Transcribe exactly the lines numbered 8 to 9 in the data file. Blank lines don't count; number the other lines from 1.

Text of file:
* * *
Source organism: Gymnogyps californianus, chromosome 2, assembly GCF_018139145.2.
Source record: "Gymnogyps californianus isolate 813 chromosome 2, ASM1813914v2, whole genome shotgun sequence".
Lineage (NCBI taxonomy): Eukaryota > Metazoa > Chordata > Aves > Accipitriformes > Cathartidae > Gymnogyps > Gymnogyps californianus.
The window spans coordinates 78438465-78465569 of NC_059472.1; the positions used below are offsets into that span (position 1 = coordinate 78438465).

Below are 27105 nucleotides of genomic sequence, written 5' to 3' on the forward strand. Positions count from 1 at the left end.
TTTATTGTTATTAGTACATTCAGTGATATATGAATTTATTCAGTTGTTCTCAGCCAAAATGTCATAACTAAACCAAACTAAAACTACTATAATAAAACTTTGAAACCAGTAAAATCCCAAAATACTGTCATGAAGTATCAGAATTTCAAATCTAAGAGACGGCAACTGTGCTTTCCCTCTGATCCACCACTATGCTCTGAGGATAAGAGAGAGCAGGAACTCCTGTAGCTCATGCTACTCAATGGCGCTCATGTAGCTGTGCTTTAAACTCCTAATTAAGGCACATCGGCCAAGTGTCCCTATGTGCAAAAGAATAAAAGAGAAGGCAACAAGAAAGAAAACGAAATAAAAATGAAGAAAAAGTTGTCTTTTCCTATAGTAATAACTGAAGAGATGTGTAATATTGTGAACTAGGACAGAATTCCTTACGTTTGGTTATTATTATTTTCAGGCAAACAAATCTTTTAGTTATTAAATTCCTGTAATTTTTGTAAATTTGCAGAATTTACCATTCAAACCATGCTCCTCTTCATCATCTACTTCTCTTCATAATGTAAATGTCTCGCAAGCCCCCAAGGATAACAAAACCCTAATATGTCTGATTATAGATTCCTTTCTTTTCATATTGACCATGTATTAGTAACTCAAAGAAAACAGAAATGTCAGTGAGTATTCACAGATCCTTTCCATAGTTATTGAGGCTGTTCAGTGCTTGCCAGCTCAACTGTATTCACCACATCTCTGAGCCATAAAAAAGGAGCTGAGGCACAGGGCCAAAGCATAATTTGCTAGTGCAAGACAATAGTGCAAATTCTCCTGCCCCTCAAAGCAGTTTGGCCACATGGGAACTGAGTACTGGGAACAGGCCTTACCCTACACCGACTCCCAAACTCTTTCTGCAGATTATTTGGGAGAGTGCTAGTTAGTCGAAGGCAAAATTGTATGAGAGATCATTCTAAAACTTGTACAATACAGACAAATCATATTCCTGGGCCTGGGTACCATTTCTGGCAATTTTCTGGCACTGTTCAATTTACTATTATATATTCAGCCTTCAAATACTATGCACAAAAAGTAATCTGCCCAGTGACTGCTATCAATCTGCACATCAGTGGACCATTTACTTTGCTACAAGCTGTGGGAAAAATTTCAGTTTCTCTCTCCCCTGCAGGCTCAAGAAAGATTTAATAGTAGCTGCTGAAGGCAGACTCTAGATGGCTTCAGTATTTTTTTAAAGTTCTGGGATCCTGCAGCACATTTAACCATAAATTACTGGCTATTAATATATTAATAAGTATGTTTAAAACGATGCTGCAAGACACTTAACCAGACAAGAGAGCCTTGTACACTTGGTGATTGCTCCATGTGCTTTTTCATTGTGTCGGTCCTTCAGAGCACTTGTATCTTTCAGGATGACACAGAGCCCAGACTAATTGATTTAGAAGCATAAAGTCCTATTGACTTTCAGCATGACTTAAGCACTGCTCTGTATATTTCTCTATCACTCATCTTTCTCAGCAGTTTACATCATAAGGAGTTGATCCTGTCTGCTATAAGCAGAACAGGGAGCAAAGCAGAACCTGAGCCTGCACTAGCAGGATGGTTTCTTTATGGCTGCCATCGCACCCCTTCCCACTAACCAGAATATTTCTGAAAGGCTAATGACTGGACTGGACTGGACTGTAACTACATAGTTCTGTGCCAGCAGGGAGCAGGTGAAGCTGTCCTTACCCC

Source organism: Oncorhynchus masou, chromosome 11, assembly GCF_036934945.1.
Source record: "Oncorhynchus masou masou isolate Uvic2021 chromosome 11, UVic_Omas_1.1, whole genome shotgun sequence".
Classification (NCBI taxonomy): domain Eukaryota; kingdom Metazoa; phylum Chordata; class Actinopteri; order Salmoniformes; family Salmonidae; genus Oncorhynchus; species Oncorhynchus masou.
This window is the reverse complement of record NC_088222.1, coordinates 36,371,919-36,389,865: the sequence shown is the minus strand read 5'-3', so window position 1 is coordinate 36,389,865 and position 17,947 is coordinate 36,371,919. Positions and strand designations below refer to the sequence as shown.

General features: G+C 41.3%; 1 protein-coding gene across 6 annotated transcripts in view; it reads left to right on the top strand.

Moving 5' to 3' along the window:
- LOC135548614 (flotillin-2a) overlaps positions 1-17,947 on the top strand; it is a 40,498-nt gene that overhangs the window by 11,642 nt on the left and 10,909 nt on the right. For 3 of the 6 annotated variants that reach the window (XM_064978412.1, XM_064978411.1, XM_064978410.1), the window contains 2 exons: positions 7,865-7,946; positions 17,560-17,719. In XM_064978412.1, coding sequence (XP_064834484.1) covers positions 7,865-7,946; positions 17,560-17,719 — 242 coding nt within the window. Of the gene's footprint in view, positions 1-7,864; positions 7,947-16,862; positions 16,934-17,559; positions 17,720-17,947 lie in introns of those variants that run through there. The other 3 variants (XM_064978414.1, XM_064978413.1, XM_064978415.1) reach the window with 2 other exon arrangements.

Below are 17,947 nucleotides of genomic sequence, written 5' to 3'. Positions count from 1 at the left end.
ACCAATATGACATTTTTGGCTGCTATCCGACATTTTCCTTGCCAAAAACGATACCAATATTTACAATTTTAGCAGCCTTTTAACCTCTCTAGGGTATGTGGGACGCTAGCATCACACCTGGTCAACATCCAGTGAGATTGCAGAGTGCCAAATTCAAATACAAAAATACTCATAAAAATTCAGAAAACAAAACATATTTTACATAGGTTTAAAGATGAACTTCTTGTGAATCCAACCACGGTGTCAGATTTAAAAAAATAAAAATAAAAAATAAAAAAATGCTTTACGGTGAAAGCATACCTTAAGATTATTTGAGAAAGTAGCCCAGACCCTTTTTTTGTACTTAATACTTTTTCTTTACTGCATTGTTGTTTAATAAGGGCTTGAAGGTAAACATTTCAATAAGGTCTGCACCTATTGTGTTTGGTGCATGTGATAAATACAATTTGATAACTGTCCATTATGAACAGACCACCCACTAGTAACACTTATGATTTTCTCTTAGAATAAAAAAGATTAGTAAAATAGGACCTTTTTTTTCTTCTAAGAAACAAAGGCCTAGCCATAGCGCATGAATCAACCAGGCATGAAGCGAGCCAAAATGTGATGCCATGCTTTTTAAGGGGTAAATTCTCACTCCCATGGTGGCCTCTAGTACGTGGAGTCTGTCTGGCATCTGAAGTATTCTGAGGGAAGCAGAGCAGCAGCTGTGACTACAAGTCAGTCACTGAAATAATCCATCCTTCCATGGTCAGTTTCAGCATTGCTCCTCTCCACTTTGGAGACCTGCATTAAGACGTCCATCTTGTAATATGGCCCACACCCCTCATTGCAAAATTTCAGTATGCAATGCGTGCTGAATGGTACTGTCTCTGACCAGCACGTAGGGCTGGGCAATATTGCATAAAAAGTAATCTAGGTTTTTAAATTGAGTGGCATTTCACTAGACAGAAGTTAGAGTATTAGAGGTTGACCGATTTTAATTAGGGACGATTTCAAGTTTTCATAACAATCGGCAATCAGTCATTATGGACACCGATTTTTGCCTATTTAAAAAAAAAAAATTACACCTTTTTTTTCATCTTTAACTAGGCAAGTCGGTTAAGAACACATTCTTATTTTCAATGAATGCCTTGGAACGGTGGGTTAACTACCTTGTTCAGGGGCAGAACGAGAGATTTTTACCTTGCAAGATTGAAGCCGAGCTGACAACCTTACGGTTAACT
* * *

Source record: "Oncorhynchus masou masou isolate Uvic2021 chromosome 11, UVic_Omas_1.1, whole genome shotgun sequence".
Classification (NCBI taxonomy): domain Eukaryota; kingdom Metazoa; phylum Chordata; class Actinopteri; order Salmoniformes; family Salmonidae; genus Oncorhynchus; species Oncorhynchus masou.